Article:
I am dealing with a large data set (~100000 observations, roughly 13 variables). Most variables are of categorical nature and are stable across different observations concerning the same individual/entity, e.g. social class or income, however some are not.
My Problem is rooted in the fact that there is a varying number of observations per individual.. so there might be 3 observations belonging to the same individual or there might be 17 observations.. Therefore, I want to aggregate all observations for each individual which is rather unproblematic for variables like social class (in this data set no individual is changing social classes). So, the aggregated social class variable will be of the same categories as the original one.
However, there is one variable "brand loyality" which takes on the values of 0 (=brand loyal) or 1 (=not brand loyal). Each observation describes a purchase of a certain type of homogenous good. If 2 consecutive purchases come frome the same brand the value is 0, otherwise 1. The variable as a whole merely checks what brand was bought last (so it is kind of a lagged variable somehow) Aggregating this variable yields a number between 0 and 1 and is not of categorical nature anymore (e.g. 0.34)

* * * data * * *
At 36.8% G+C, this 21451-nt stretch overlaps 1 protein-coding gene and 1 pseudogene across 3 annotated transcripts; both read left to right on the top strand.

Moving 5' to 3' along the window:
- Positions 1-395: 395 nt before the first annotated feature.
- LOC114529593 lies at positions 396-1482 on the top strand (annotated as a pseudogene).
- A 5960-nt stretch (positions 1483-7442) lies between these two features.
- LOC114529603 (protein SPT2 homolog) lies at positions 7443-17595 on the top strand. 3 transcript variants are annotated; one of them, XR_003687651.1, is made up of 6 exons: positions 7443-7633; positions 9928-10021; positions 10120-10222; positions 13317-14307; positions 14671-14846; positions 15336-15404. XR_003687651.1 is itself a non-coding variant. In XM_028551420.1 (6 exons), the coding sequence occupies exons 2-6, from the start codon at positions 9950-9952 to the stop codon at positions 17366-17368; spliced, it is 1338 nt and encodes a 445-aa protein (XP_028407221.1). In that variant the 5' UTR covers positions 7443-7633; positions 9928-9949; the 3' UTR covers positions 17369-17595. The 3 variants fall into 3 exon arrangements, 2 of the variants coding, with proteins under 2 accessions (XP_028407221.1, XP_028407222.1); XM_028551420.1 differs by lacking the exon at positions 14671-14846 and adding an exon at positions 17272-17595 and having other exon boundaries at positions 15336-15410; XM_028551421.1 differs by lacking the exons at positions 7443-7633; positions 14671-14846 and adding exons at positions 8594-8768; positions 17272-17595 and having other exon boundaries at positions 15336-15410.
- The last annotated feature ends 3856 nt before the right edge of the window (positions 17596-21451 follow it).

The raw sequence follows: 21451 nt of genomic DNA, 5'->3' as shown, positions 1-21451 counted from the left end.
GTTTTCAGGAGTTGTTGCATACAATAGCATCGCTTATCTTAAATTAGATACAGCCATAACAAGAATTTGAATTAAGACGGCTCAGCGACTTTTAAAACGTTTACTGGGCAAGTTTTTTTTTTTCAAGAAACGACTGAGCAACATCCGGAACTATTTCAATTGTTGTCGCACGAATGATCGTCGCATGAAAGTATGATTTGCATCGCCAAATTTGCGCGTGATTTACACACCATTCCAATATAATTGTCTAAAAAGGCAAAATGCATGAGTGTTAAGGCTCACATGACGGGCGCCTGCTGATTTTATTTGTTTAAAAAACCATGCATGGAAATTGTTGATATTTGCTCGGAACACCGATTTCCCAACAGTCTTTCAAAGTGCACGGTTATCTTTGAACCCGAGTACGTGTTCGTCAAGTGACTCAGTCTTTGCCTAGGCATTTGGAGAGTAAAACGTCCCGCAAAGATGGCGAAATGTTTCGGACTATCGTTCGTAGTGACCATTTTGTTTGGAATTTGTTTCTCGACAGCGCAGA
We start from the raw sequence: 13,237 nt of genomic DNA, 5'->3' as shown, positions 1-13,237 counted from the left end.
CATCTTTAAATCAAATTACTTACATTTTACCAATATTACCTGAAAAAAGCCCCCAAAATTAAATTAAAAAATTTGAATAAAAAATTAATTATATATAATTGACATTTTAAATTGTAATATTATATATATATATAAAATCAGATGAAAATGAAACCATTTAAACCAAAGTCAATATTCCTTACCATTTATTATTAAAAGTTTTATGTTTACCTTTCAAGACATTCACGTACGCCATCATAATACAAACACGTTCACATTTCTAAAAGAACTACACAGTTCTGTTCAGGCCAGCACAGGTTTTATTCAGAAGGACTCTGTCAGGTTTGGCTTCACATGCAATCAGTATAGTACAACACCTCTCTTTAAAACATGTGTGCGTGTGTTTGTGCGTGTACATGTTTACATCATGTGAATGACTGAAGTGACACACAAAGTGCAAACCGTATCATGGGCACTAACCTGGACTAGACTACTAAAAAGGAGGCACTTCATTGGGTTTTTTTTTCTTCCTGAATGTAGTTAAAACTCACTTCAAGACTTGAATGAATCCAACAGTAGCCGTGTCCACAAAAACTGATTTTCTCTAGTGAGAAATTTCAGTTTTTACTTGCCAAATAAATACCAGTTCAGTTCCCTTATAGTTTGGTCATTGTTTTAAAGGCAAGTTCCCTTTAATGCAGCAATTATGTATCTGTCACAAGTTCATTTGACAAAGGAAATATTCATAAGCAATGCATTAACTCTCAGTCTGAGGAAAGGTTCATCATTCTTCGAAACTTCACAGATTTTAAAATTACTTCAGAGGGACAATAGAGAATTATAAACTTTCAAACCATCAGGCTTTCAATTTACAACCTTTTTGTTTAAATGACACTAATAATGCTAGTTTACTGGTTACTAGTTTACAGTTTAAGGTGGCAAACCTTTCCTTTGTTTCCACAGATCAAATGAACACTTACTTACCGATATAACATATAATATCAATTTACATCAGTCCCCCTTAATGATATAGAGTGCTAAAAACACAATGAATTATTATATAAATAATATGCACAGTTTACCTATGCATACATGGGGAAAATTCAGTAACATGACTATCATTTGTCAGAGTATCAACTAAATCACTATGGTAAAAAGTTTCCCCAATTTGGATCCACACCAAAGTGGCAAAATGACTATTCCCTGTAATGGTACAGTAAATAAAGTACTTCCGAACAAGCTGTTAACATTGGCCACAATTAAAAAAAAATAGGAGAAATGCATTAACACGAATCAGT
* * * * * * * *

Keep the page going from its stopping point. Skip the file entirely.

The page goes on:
Nevertheless, I believe this variable, even though not categorical anymore, conveys some information, e.g. if the variable would take on a value of 0.2 then the individual is on average rather brand loyal. If the value would be 0.8 then I would say the individual is on average by trend not loyal.
Is it good statistical practice (probably not :p) to include this aggregated variable in my regression model? And if so, I would like to know some more about the theoretical idea behind this (Why is it ok?/Why is it not ok?)
I was just wondering because this variable is highly significant in my linear model and I don't know why - at least not from the statistical point of view. From the theoretical point of view/according to my intuition this makes a lot of sense.